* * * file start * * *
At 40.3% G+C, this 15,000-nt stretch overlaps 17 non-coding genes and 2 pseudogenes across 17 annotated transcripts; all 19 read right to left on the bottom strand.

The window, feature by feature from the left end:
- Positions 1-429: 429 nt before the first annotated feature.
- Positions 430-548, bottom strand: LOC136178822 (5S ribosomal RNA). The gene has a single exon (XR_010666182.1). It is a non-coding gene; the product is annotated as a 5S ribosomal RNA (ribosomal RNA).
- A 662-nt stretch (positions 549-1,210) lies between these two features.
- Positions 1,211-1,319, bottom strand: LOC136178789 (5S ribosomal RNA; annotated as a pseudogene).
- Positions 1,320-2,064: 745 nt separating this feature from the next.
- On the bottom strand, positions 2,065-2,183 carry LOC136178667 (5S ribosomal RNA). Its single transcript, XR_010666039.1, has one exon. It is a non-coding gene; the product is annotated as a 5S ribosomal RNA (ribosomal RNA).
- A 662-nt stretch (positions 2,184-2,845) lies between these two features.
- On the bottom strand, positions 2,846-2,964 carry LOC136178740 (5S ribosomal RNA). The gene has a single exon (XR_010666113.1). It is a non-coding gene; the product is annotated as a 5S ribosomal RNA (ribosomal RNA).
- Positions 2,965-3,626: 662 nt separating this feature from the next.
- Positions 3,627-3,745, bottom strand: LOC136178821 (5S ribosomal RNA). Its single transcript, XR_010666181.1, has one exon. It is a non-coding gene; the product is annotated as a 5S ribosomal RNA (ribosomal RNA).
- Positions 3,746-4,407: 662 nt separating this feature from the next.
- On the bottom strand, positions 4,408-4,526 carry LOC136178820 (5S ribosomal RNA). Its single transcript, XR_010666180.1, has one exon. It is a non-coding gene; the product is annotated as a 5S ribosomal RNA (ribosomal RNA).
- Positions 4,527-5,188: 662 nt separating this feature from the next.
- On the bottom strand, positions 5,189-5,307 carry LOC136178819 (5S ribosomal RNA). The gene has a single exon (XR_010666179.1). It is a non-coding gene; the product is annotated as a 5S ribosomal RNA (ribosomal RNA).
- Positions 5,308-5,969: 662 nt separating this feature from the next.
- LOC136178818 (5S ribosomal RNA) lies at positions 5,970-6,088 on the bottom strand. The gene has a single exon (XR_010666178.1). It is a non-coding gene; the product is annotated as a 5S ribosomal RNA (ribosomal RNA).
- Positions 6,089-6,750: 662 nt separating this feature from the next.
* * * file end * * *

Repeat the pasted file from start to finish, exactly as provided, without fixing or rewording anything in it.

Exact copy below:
At 40.3% G+C, this 15,000-nt stretch overlaps 17 non-coding genes and 2 pseudogenes across 17 annotated transcripts; all 19 read right to left on the bottom strand.

The window, feature by feature from the left end:
- Positions 1-429: 429 nt before the first annotated feature.
- Positions 430-548, bottom strand: LOC136178822 (5S ribosomal RNA). The gene has a single exon (XR_010666182.1). It is a non-coding gene; the product is annotated as a 5S ribosomal RNA (ribosomal RNA).
- A 662-nt stretch (positions 549-1,210) lies between these two features.
- Positions 1,211-1,319, bottom strand: LOC136178789 (5S ribosomal RNA; annotated as a pseudogene).
- Positions 1,320-2,064: 745 nt separating this feature from the next.
- On the bottom strand, positions 2,065-2,183 carry LOC136178667 (5S ribosomal RNA). Its single transcript, XR_010666039.1, has one exon. It is a non-coding gene; the product is annotated as a 5S ribosomal RNA (ribosomal RNA).
- A 662-nt stretch (positions 2,184-2,845) lies between these two features.
- On the bottom strand, positions 2,846-2,964 carry LOC136178740 (5S ribosomal RNA). The gene has a single exon (XR_010666113.1). It is a non-coding gene; the product is annotated as a 5S ribosomal RNA (ribosomal RNA).
- Positions 2,965-3,626: 662 nt separating this feature from the next.
- Positions 3,627-3,745, bottom strand: LOC136178821 (5S ribosomal RNA). Its single transcript, XR_010666181.1, has one exon. It is a non-coding gene; the product is annotated as a 5S ribosomal RNA (ribosomal RNA).
- Positions 3,746-4,407: 662 nt separating this feature from the next.
- On the bottom strand, positions 4,408-4,526 carry LOC136178820 (5S ribosomal RNA). Its single transcript, XR_010666180.1, has one exon. It is a non-coding gene; the product is annotated as a 5S ribosomal RNA (ribosomal RNA).
- Positions 4,527-5,188: 662 nt separating this feature from the next.
- On the bottom strand, positions 5,189-5,307 carry LOC136178819 (5S ribosomal RNA). The gene has a single exon (XR_010666179.1). It is a non-coding gene; the product is annotated as a 5S ribosomal RNA (ribosomal RNA).
- Positions 5,308-5,969: 662 nt separating this feature from the next.
- LOC136178818 (5S ribosomal RNA) lies at positions 5,970-6,088 on the bottom strand. The gene has a single exon (XR_010666178.1). It is a non-coding gene; the product is annotated as a 5S ribosomal RNA (ribosomal RNA).
- Positions 6,089-6,750: 662 nt separating this feature from the next.